Fever Phobia - Los Angeles Local News | FOX 11 LA KTTV

Fever Phobia

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So many of the calls that I get either at the office or during the night are from parents whose child has a fever. For those who are wondering how we Pediatricians define a fever, it is a temperature of 100.4 or more.  Parents are often panicked because they are so afraid that their child will end up having a seizure or brain damage from the fever, and I will address these concerns below.   I do want to state right off the bat that a child under 2 months old with a fever of 100.4 or more is an emergency as babies that young have immature immune systems and are in general at higher risk of serious infections. Other than that, a fever is not harmful. It is the way our bodies fight an infection, a sign that we are ill. It is not a disease but is a symptom that our immune system is being challenged. You do not have to treat a fever if a child is acting normally but often treatment is given because when the child feels ill, he or she doesn't usually want to drink fluids.  Remaining hydrated is very important during an illness.

I do want to address the seizure/brain damage concern first.  There are children that have a seizure with a fever and these are called febrile seizures.  The incidence is 2-5% of children ages 6 months to 5 years.  These children are prone to this and there is no way of knowing until it happens. A detailed explanation of this entity is beyond the scope of my blog but suffice it to say that these are not common, look scary but are not dangerous and have nothing to do with how high the fever is but rather how fast it went up.   I also want to add that in 16 years as a Pediatrician, I have never seen brain damage from a fever. It is extremely rare as high fevers of 106 are also extremely rare.  There are many old wives tales about fevers but please just keep the following in mind:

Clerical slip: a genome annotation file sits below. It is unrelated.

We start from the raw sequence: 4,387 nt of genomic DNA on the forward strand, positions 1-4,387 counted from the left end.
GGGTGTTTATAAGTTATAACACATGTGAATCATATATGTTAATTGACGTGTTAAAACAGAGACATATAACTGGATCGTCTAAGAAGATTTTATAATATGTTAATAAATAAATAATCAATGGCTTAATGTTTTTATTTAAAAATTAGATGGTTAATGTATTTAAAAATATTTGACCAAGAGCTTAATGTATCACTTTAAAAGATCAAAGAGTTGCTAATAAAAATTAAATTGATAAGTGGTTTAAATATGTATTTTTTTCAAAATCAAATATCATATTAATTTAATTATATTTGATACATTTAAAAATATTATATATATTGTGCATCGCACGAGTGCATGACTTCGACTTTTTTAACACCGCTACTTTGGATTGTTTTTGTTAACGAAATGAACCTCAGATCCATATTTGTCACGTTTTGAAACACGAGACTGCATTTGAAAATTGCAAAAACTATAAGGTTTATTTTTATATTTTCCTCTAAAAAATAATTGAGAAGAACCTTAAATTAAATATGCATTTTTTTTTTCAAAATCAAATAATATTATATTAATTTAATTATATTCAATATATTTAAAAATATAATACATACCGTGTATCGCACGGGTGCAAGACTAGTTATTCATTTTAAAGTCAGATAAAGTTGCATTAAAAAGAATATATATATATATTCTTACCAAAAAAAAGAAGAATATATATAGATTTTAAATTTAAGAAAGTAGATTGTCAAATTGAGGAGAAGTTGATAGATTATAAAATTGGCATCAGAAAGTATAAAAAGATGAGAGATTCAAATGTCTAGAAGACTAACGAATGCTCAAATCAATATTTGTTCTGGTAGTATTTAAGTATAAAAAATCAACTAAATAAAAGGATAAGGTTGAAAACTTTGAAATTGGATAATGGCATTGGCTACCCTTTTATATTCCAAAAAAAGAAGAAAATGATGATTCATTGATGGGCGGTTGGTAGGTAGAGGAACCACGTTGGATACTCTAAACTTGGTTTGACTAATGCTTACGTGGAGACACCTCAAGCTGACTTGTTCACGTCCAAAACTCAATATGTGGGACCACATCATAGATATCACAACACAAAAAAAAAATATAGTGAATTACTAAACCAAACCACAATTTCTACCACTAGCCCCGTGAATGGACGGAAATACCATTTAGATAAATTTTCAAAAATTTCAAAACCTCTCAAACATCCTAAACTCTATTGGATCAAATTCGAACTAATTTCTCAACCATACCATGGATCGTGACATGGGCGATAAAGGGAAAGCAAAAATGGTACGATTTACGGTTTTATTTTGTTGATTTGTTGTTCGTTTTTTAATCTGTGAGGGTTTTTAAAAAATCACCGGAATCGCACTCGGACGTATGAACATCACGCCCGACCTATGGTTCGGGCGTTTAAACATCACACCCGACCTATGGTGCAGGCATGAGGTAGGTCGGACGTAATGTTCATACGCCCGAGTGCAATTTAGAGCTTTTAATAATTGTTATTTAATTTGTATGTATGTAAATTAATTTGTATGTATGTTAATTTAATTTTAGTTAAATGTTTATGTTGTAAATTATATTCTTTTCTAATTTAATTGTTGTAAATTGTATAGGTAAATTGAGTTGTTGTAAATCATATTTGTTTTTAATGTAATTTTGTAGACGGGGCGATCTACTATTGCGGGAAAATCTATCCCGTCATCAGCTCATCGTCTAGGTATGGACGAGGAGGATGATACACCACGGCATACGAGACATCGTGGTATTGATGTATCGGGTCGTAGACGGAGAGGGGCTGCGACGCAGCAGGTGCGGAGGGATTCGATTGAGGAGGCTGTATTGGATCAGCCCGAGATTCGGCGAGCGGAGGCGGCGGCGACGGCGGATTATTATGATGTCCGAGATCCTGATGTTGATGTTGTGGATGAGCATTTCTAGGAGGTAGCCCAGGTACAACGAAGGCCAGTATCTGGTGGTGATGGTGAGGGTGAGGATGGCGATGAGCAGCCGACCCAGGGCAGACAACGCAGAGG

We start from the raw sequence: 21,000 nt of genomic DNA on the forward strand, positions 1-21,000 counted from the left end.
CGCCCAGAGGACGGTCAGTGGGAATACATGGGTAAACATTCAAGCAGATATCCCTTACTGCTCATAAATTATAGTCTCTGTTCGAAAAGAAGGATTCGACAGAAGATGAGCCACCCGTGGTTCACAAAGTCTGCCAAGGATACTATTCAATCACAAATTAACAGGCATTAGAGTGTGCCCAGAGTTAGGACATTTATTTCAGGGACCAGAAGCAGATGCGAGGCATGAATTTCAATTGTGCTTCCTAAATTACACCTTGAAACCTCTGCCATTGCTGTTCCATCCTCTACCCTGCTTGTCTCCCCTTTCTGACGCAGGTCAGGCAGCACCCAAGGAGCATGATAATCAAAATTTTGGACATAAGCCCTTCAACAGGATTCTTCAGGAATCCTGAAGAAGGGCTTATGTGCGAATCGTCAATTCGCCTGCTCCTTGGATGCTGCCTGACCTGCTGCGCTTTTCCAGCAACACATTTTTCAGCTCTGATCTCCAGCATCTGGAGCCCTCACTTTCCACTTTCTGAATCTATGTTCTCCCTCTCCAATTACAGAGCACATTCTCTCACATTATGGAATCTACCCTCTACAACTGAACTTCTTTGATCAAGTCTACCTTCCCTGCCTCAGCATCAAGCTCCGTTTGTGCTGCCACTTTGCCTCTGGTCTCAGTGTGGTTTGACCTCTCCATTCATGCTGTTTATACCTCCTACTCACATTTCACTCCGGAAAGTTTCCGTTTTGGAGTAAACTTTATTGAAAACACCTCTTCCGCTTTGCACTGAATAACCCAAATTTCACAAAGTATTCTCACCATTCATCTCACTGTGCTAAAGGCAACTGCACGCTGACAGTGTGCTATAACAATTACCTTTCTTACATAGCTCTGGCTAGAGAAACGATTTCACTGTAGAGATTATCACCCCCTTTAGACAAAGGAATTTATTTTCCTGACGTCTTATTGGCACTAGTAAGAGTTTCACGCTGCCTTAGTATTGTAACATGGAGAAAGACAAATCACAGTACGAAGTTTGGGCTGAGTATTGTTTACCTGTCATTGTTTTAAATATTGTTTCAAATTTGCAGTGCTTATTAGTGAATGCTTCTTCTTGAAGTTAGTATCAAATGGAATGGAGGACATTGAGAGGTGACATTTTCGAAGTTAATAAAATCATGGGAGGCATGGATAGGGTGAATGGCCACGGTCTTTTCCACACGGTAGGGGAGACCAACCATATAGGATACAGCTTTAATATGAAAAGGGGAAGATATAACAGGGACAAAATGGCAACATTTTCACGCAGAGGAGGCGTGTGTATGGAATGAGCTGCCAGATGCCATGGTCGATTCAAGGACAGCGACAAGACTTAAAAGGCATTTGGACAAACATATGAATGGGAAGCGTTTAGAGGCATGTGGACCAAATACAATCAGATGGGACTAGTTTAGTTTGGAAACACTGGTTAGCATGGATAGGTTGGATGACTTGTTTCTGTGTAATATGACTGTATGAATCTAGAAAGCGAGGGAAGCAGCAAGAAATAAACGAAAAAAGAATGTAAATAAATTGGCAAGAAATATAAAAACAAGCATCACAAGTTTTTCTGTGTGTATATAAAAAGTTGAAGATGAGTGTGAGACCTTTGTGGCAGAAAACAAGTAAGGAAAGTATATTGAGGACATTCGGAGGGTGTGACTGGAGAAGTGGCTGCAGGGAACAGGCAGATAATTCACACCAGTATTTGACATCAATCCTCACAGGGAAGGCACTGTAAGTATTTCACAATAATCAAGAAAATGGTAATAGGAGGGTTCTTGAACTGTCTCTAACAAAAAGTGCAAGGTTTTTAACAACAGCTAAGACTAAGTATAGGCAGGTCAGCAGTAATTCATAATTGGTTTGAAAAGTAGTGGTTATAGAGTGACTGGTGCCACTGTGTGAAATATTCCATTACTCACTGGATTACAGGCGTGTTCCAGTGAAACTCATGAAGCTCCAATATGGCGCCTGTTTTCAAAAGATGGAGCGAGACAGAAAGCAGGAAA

• Teething does not cause a fever. I have had parents tell me their child had 103 fever for 2 days because they were teething.  Not so.  They were sick.
  • I prefer that my families in the practice call me during the night before heading to the emergency room for a fever.  It is rarely necessary to go, so I prefer to speak with them, advise them on what to do and give them guidelines regarding when to either go to the hospital or to call me back.
  • Look at your child. It is normal for them to appear lethargic or be very cranky when they have a fever. Usually, once we get the fever down, the child appears much better. 

Treating a fever usually involves an over-the-counter medication such as acetaminophen or ibuprofen depending on the age of your child and some other factors.  I also recommend having the child sip some cool fluids and place her in a tepid or lukewarm bath. Do not apply rubbing alcohol to the child's skin or in the bath water to lower their temperature.  The alcohol can be absorbed through their skin and is toxic. It can cause a coma.

The bottom line is that all children get sick, and all children will have a temperature at some time or another.  It is normal and does not mean that your child has a weak immune system. On the contrary, their immune system is doing what it was designed to do.  Your job is to support them through the illness by keeping them comfortable and hydrated.

 

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